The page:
Here it is, the middle of May—a run of days with sunshine and warming temperatures and we are optimists again. All up and down this side of Antrim County the farm markets are opening for The Season, flags flying.
There is asparagus. There are eggs. There is pie. Rose King was a blur at the King Orchards Creswell market. I stopped to say hello and came away with one of her famous honeycrisp apple pies and a good story or three. That Rose is a wily one.
I can’t show you the pie because it’s long gone, but the stories are still fresh.
- In case you haven’t heard, Rose’s husband Jim and his brother John, not ones to sit around and mope over the way this year’s cherry and apricot crops are shaping up, about which the less said the better, went fishing one night. I don’t know what John caught, but Jim landed a 29-inch walleye. He was feeling pretty good about it. Rose opined that if you’re going to go fishing you should bring home something to eat, not something to hang on the wall. But she was laughing when she said it. (I will tell you exactly where Jim caught that trophy fish: just offshore from where he finds morel mushrooms.)
- Rose had been off gallivanting herself, taking Boy Scouts from Troop 46 up to Mill Creek Discovery Park to do some trail rebuilding. There hasn’t been a lot of money for park maintenance in Michigan’s budget—don’t get me started—and such volunteer efforts make a huge difference. The park rangers told the Scouts that they had finished as much work as had been done in the whole previous year. The boys really earned their badges. There ought to be a badge for the community volunteers who make scouting possible but I don’t think there is. Next time you see Rose, tell her thank you.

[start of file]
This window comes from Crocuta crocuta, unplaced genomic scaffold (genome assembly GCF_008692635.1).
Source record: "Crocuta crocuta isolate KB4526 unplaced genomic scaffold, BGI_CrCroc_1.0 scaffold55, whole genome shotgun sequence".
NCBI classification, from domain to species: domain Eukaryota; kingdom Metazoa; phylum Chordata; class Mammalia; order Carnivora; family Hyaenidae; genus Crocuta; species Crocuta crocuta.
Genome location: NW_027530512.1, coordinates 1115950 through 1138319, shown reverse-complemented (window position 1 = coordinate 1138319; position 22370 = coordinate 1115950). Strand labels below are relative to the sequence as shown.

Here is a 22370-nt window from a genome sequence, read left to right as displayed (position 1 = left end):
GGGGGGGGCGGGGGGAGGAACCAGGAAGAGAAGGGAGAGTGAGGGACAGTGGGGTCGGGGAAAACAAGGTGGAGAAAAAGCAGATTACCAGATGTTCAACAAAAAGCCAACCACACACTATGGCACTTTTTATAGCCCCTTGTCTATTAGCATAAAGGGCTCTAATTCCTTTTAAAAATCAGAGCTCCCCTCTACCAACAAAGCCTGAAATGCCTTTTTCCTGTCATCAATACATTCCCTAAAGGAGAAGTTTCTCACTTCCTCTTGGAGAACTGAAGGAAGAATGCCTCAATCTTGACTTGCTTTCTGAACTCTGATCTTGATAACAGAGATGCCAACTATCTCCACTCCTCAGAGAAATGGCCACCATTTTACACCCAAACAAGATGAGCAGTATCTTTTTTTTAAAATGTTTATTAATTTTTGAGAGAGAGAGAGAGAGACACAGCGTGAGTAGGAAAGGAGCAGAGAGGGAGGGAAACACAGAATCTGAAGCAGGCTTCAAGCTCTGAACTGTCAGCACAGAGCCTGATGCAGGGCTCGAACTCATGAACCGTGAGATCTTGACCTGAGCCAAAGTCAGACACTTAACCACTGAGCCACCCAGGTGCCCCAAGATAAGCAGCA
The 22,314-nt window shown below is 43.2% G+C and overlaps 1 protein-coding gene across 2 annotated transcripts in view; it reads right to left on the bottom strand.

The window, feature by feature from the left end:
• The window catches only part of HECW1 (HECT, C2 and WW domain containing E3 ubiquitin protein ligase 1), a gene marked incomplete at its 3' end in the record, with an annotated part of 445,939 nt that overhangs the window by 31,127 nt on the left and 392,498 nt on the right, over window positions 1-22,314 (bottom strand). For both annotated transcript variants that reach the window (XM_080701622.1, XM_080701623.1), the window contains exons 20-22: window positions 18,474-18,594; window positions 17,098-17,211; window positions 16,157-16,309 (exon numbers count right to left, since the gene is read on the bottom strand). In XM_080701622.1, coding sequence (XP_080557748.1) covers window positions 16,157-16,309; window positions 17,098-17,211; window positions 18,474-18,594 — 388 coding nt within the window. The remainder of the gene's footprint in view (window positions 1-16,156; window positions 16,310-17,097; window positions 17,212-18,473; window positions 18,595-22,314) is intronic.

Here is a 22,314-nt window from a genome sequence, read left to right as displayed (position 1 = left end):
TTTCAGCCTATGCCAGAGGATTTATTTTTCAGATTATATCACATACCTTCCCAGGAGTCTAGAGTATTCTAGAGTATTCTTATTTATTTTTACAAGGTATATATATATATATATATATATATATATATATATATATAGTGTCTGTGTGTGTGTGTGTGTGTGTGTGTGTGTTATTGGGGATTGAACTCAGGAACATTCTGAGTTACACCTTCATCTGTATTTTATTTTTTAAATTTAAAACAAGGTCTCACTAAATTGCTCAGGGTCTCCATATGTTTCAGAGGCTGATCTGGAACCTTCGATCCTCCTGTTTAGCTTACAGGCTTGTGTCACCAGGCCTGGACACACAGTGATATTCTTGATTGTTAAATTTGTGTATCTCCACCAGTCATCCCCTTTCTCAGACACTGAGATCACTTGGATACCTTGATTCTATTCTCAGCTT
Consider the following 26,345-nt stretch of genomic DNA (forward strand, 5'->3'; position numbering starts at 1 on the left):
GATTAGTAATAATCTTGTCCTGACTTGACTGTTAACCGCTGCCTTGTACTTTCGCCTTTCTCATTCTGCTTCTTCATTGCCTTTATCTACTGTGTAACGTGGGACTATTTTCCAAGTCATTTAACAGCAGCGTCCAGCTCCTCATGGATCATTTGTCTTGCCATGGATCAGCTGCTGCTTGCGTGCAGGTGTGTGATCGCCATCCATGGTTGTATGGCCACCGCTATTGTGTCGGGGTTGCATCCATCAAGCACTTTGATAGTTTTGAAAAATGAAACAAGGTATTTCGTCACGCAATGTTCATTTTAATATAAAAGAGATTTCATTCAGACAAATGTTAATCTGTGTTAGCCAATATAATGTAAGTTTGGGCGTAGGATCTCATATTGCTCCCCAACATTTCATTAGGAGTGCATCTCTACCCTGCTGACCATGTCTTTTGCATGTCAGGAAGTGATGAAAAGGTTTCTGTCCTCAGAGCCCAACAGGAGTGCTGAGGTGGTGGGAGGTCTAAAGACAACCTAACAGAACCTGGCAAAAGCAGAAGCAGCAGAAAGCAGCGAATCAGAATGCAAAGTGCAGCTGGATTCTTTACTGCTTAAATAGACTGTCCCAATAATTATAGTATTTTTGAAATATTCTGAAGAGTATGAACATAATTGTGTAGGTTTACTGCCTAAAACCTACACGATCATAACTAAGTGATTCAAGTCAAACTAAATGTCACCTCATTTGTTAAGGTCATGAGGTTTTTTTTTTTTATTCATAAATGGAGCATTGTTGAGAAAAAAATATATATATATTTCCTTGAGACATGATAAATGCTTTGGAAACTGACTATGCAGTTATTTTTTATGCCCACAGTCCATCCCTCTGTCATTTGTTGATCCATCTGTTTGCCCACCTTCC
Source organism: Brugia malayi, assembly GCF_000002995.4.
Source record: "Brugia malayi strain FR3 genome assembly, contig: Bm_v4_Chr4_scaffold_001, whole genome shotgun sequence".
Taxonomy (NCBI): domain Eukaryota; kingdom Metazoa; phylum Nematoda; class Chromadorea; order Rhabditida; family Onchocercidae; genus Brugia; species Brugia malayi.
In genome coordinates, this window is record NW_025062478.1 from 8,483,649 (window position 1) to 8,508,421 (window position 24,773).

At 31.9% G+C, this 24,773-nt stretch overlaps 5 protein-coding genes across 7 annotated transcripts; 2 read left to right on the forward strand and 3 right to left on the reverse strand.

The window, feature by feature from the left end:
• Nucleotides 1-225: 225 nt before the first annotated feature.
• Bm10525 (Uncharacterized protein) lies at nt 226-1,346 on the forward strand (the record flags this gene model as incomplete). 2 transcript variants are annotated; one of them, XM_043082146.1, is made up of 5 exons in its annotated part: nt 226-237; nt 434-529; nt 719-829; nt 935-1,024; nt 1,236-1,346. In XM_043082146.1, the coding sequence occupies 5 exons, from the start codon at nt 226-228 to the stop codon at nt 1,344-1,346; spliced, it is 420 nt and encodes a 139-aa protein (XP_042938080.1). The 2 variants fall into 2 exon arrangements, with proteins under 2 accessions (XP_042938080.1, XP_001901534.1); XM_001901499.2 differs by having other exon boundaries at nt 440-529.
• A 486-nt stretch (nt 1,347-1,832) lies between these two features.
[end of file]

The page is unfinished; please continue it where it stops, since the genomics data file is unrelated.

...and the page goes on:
I know, I digress. Back to your US-31 May Tour. Let’s stop at Altonen Orchards in Elk Rapids, where blooming baskets and lush tomato plants fill the hoophouses.
There was plenty of tender asparagus by the register the day I was there, and best of all, there was rhubarb. I am very, very fond of rhubarb.
Just up the road the Guntzviller market has its own special character. This week you’ll find asparagus and eggs in the self-serve coolers, right next to the honor system cashbox and the sign inviting you to Find us on Facebook. How’s that for blending tradition and the ever-moving target of Now?
Just in case you were wondering whether the eggs are from free-range chickens: Yes.
So off we went home, where we ate asparagus and scrambled eggs for supper—with pie for dessert. And it’s just beginning. I will try to help you keep up with the embarrassment of riches.